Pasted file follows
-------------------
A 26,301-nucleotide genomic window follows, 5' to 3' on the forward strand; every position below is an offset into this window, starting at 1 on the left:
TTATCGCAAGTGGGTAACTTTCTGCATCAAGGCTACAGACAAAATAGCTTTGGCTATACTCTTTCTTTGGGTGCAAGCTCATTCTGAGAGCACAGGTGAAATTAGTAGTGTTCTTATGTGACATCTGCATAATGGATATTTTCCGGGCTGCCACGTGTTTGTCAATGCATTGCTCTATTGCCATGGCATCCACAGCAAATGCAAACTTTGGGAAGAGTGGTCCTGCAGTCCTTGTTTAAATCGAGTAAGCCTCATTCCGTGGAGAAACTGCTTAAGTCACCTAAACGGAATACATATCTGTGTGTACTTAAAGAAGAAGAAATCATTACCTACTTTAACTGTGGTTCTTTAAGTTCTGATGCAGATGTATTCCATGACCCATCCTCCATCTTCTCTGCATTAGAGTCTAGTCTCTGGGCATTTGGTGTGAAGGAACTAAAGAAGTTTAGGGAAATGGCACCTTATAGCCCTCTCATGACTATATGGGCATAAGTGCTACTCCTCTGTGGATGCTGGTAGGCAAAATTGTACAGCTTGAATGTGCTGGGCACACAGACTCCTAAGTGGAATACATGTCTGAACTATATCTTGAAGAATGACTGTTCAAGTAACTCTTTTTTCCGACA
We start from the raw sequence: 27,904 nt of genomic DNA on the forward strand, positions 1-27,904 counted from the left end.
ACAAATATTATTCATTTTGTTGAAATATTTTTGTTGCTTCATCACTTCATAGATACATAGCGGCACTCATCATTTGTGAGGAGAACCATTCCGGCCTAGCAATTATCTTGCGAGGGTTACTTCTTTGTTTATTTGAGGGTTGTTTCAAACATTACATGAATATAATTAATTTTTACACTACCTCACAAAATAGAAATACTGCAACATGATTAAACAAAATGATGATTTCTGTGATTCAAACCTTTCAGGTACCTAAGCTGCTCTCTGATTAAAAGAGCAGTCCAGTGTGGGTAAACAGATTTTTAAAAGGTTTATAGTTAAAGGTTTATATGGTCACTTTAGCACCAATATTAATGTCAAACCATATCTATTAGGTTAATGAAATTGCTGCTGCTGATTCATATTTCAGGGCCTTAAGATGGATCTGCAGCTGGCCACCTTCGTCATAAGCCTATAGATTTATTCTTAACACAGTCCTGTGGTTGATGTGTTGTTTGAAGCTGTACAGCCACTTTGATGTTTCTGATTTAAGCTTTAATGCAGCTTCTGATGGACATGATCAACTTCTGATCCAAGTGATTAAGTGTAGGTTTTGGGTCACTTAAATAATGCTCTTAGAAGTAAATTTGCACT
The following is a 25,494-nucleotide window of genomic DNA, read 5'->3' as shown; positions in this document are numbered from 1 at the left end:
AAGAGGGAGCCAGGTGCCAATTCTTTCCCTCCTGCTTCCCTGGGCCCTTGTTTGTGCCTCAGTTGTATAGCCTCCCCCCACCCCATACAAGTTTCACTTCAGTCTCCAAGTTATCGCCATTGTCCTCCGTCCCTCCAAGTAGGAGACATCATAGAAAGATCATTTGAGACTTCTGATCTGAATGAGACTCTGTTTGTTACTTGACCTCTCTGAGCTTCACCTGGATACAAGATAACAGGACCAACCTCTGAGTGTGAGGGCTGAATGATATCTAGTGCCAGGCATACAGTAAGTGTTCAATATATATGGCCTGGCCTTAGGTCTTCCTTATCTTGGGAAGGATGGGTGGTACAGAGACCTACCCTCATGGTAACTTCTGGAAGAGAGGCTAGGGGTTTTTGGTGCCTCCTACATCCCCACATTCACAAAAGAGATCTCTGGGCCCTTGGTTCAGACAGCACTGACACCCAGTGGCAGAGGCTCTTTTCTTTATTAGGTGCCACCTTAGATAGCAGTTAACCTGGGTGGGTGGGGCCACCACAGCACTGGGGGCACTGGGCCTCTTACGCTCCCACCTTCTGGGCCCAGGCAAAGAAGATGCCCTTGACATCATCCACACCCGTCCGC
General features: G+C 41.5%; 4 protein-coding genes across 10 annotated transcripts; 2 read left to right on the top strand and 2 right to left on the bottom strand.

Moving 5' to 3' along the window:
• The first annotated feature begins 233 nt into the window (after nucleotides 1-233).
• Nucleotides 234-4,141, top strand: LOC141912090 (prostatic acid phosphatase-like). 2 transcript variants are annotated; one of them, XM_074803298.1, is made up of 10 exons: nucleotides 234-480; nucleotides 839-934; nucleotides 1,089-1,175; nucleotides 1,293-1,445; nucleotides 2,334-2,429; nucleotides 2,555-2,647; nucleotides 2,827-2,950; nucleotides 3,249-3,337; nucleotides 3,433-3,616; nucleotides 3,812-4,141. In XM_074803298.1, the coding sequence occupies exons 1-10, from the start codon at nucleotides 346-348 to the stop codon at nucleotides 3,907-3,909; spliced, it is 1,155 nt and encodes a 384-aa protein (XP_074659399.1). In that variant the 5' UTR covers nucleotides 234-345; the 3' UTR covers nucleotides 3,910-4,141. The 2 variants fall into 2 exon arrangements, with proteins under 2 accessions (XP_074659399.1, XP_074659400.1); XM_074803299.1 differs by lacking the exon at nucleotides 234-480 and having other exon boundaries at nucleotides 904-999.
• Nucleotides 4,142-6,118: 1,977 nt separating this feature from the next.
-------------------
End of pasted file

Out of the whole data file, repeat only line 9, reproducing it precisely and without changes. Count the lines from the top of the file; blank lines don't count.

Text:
• The first annotated feature begins 233 nt into the window (after nucleotides 1-233).